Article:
Few things say "home" more than a crackling fireplace. The
warmth and glow of the hearth have nearly universal appeal. But
like it or not, the fireplace often has to share the room with
a TV. This poses a challenge to the designer — how to
situate the fireplace and TV so that the fireplace receives
greater emphasis, yet both can be enjoyed.
The example shown here illustrates a common set of
circumstances — a family room with a centrally located
standard fireplace. The scale of the room is intimate. Time
will be spent focused on the fire or TV and circulation will
fall to the perimeter. A flush hearth allows for comfortable
seating nearby, while allowing space to stand next to the
In each scenario, the fireplace and TV are relatively near one
another to allow one seating arrangement to serve both. In a
larger space with room for two seating arrangements and central
circulation, the fireplace and TV might be accommodated on
opposite walls or at least farther apart. Here, we'll address
the typical moderately scaled residence, which will likely have
room for only one seating arrangement.
Probably the most satisfactory solution has the fireplace in
the corner (see Figure 1). This allows for an efficient plan in
which both the fireplace and the TV can be comfortably viewed
without competing against each other. The fireplace can be
appreciated as the heart and focus of the space. When
appropriate, a hidden pocket door can be closed to conceal the
TV, so that all attention is directed to the fireplace.
Figure 1.Locating the fireplace in the
corner solves several problems at once. In this layout,
the hearth is distinct from the TV location and clearly
receives greater prominence, yet both can be
comfortably appreciated from the common seating
arrangement. There is ample room left over for
additional furniture and circulation.
With the fireplace in the corner, the space can easily
accommodate seated guests and peripheral furniture like a
sideboard, desk, and trunk. (In general, sketching a furniture
plan is a good way to test a fireplace location.)
TV on Same Wall, Built In
In this scenario (Figure 2), the TV is placed in a cabinet
adjoining the fireplace. This design is reminiscent of the
cabinets or shelves next to the hearth in early American homes,
where prized possessions were stored or displayed.
Figure 2.Centering the fireplace along the
wall and placing the TV in a flanking cabinet gives the
fireplace prominence but allows for TV viewing from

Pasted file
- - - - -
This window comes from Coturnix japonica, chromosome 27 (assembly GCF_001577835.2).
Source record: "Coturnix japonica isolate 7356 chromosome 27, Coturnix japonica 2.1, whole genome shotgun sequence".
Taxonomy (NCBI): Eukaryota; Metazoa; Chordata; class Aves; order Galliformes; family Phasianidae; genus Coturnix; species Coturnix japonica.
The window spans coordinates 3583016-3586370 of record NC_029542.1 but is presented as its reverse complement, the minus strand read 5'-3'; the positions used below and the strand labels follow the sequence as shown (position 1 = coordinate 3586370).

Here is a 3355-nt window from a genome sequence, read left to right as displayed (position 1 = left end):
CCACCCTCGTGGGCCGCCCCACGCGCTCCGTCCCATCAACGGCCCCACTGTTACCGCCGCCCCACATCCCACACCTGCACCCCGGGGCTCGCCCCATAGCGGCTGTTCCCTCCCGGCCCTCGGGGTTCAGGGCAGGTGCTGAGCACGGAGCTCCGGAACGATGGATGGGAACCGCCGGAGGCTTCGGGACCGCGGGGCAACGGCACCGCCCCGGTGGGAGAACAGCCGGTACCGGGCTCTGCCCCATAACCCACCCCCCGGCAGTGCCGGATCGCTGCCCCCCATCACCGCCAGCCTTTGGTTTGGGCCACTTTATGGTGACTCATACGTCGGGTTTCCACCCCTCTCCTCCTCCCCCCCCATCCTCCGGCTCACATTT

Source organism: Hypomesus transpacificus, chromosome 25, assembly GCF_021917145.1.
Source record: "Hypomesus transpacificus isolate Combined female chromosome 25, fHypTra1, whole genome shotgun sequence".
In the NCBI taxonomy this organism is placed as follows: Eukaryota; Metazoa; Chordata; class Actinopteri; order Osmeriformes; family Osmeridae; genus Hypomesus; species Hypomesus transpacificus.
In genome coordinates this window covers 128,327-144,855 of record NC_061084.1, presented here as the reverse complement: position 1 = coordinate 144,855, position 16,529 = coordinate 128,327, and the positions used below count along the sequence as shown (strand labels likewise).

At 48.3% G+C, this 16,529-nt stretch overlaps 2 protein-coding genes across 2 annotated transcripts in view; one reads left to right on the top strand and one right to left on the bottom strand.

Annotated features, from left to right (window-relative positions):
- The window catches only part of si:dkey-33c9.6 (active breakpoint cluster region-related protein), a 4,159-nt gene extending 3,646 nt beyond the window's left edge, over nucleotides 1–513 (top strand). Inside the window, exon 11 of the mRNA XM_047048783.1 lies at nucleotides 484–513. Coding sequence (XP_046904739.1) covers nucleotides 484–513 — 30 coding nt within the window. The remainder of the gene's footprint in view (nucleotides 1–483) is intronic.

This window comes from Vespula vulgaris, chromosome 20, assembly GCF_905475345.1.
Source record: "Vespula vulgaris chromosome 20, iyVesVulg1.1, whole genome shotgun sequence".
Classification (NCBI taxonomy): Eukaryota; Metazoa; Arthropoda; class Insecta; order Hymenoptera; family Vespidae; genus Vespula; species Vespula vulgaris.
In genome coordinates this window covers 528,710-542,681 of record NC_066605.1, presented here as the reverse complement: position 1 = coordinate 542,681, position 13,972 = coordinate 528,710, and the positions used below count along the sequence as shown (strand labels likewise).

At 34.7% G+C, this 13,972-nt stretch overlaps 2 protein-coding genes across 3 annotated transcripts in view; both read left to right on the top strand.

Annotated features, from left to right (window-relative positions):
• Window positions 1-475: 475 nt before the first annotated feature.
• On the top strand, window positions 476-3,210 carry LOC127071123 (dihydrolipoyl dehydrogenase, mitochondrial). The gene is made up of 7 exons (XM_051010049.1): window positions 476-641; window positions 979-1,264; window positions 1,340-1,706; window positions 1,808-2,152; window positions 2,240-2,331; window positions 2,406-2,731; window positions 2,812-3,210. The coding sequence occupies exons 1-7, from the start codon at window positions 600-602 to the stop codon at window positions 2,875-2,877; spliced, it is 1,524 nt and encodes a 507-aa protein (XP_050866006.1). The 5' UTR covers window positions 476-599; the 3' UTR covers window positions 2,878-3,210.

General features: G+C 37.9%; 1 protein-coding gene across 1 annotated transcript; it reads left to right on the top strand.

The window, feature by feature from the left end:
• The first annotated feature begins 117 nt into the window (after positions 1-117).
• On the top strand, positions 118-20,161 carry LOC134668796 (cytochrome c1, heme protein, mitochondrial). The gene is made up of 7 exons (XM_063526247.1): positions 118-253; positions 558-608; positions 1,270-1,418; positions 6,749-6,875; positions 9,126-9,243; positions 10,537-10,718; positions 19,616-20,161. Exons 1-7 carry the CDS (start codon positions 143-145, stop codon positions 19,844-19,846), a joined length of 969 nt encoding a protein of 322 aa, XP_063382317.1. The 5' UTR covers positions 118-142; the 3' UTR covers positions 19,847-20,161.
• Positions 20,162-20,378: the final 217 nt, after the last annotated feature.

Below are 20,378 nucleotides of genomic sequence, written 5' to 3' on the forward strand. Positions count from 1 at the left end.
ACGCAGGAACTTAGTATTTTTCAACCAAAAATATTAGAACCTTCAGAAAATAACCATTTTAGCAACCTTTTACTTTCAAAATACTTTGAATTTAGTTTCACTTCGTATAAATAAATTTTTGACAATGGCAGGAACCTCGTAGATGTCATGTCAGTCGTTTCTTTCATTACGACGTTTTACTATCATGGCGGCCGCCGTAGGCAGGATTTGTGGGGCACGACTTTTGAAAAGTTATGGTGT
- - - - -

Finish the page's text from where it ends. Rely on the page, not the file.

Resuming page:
much of the room. By hiding the TV behind flipper
doors, the designer can capture the look of the
colonial hearth surrounded by cabinetry.
Using an 8-inch-deep chimney breast allows the fireplace to
be the primary focus along the wall, while the TV is set back
slightly. To balance the TV placement, another built-in of the
same width is placed on the other side of the fireplace. As
with the other schemes, slide-away pocket doors can hide the TV
when it's not in use (since it may not be considered a prized
Though viewers look in generally the same direction when
looking at this fireplace or TV, it's somewhat easier to enjoy
this fireplace than the TV since the TV is off to one side.
This scheme still accommodates some perimeter furniture, which
allows for a diversity of activity in the family room.
TV on Perpendicular Wall
Placing the TV on the wall perpendicular to the fireplace
allows both of them more independence (Figure 3). Here, of all
the illustrated schemes, the fireplace is in the least
competition with the TV. Moving the cased openings farther back
along the side walls allows for a larger single sitting area,
though there isn't room to accommodate miscellaneous perimeter
furnishings. The result is a more static arrangement. Since the
distance between the TV and the couch opposite is considerable,
this scheme may benefit from a slightly larger TV than the
other schemes. Or, conversely, this placement might be used
when the homeowner wants to accommodate a large-screen TV in a
room with a fireplace.
Figure 3.Placing the TV on a perpendicular
wall makes the fireplace and TV independent of one
another. This is a good solution where a large-screen
TV is involved. However, possible furniture
arrangements are limited.
Gas Fireplace with TV
The zero-clearance rear-exit direct-vent gas fireplace is not
for everyone. Though somewhat aesthetically challenged, it
serves a function. It's versatile enough to allow a TV cabinet
directly above, a virtual impossibility with a wood-burning
fireplace. With the TV stacked above the fireplace, there is
only one direction of focus for fire and TV viewers (Figure
Figure 4.For homeowners who don't mind
substituting a direct-vent gas fireplace for a true
masonry fireplace, it's possible to stack the TV
directly above the hearth. This makes it possible for
one furniture layout to serve both
As with the other schemes, the TV cabinet can be outfitted
with cabinet doors to conceal the TV when appropriate. Here,
six seated guests can enjoy both fire and TV. There is room for
peripheral furniture as well.
The drawback? The TV has won. It dictates the type of
fireplace used. Fireplace purists will not approve of this
outcome. Some homeowners may prefer this layout, but elect to
swap the zero-clearance unit for a standard masonry fireplace
and jettison the TV to another room.
Katie Hutchisonis an architect and owner of Earthlight
Design in Salem, Mass.